This weekend we were offered the opportunity to visit ShangRi-La. And we took it, but as they say, it’s a bit of a trek to reach, and once again our story begins in FuZhou….
On this beautiful, sunny Fujian morning, we woke lovely and early ready to catch a taxi to the airport to board our flight to GuiLin – One of China’s few international tourist destinations. What we didn’t anticipate was the lack of available taxis that time in the morning, and the few we did stop were reluctant to leave the city in case the car didn’t make it there and back. Finally after nearly two hours of searching, soliciting the help of 3 security guards, a shop keeper and and a random mother and son, who used his high school learned english to translate our frantic requests, we got one, though we had to pay through the nose for it. Rushing into the airport, we managed to check in our bags and reach our plane in the knick of time; we were indeed the last passengers on.
The flight was quick, only an hour and half, and getting off in GuiLin we realised how isolated FuZhou is. There were hoards of English, American, Chinese, Dutch, German, and Indian tourists. We were in awe of all the faces – Fuzhou has very limited ethnic diversity – and yet still boarded a bus with the Chinese to get to our hostel. We realised that most people who come to China come with a tour, something that I hadn’t thought about before, and we still stood out here as the only foreigners acting like locals and not following a flag-waving leader.
The bus dropped us off in a hot coach park, and we were bombarded with people asking if we’d like a taxi. Recalling a previous experience with tourist taxis who were on commission to the local guides, we turned them down and wandered off. Looking at the map, we realised that we weren’t far and so set off on foot for our hostel. Along the way we found a hill, Elephant Mountain, and decided that there’s no time like the present and a swift hike would be fun. GuiLin is a relatively small city, built on the flat valley floor along the Li river. Like most Chinese cities, it’s a network of trunk roads, lined with expensive offices and apartments, with all the gaps in-between filled with tin-roofed shanty towns and backstreet markets. Where it differs is in it’s landscape, scattered lakes and canals left over from a shipping past have all been turned into beautiful parks, and the city is surrounded on all sides by towering curtains of karst mountains, and dotted randomly with great green pillars of lone peaks far taller than any of the buildings. Elephant mountain was one such monolith, and having just arrived, we headed for high ground to get our bearings. The weather was hot but clear, and the view as we wound our way up the steep stepped paths and caves that brought us to the peak were spectacular. It was a weekend, and the attractions were certainly busy, but the majority of tourists were Chinese, and were more interested in taking photos with us than the view.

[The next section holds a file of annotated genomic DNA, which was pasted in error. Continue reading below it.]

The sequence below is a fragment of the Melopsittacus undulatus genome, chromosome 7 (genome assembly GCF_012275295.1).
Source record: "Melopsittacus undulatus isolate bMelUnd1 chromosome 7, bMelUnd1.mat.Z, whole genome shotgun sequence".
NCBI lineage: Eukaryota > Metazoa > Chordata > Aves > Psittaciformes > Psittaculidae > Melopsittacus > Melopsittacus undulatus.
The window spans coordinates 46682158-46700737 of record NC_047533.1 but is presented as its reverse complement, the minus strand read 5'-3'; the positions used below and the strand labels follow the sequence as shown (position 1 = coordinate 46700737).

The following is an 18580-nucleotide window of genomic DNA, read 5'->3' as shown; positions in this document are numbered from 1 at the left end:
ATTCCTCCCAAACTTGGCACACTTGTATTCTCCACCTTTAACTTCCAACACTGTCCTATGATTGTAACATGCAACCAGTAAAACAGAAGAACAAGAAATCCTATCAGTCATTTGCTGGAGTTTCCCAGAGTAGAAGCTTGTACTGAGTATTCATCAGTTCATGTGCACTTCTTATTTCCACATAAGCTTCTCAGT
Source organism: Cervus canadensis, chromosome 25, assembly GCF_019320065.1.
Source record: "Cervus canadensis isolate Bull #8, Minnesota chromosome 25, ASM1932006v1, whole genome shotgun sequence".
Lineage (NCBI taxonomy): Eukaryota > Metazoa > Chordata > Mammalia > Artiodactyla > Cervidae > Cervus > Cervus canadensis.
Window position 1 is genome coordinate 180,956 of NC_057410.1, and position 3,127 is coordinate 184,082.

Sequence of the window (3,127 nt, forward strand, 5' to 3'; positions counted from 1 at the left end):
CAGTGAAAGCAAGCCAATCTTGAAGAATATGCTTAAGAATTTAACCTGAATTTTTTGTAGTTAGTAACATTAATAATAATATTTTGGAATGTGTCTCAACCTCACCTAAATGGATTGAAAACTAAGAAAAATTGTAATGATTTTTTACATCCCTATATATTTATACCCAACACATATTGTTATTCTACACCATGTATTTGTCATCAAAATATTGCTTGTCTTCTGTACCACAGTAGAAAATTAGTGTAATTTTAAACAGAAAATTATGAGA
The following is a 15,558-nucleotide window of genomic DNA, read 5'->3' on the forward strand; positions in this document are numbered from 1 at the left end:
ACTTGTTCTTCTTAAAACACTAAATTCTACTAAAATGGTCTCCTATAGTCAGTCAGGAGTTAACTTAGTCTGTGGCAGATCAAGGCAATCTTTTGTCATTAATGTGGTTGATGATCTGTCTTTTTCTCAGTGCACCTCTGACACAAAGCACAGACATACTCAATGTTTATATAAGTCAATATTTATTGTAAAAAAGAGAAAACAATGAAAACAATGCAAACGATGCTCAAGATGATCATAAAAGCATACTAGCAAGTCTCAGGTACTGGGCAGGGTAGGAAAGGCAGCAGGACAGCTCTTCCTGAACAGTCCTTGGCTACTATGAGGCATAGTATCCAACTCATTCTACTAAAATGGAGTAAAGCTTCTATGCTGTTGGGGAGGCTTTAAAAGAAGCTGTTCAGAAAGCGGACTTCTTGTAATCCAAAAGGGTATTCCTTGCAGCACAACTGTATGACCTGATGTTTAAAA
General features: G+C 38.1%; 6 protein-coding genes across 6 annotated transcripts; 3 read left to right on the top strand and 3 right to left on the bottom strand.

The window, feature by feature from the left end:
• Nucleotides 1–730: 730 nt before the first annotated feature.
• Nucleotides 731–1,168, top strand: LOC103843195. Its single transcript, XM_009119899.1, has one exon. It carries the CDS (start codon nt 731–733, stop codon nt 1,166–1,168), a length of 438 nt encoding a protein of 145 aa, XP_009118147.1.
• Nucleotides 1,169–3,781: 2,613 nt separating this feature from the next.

Below the mountain a few small islands were also contained in the park, and we spent a pleasant afternoon sat on the river bank of Love Island, dipping our feet in the clear water and watching the world go by. We watched a slightly bizarre show in an open air theatre, which consisted of the same 6 girls in various attires, banging drums, dancing and playing games with the audience, while an underwhelming hype man drummed up surprising enthusiasm from the audience. As always, the adorable children of China were our window into their culture, and it was no different on holiday. We stopped and chatted to them, made funny faces, and splashed water – and were splashed back – at a girl who sat by us on the river bank. Locals and tourists of all ages were out in force as we wandered back through a lakeside park to our hostel, and we stopped in a cafe for some Western food while we watched the world go by. Eventually making it to the hostel, we found the room and had a quick explore of the rooftop terrace , dropped off the bag, and headed back out for an explore of the city after dark.